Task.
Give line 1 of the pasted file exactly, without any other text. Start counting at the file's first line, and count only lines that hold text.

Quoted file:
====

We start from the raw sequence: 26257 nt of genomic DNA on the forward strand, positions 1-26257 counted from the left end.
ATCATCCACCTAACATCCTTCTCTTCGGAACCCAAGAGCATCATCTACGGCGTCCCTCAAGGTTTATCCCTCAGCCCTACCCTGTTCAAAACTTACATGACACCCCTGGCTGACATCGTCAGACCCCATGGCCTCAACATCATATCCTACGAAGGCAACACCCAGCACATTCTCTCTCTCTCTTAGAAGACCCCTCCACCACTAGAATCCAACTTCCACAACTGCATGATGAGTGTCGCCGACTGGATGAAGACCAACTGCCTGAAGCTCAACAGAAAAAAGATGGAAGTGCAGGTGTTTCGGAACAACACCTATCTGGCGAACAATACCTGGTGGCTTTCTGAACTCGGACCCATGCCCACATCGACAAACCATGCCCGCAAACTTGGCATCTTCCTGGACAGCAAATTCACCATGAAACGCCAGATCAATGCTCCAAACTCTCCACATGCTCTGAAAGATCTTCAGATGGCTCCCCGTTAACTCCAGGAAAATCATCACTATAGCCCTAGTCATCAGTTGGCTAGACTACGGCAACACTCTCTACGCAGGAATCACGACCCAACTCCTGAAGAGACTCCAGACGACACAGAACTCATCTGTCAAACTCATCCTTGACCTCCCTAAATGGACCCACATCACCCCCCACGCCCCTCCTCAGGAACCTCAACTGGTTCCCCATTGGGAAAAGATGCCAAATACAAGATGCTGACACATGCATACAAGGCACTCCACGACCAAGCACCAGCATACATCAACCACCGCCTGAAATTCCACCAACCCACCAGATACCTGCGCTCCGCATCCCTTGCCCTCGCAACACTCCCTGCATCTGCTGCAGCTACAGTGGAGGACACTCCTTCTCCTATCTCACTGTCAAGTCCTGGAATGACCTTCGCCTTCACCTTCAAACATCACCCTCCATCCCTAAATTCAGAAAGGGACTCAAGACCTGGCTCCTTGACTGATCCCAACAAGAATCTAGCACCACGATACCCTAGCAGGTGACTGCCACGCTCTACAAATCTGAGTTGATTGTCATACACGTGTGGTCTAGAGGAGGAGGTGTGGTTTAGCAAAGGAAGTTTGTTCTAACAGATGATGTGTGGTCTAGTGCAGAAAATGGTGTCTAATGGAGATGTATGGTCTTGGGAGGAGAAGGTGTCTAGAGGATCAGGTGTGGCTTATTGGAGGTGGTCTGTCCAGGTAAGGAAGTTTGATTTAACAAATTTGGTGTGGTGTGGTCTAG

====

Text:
We start from the raw sequence: 26257 nt of genomic DNA on the forward strand, positions 1-26257 counted from the left end.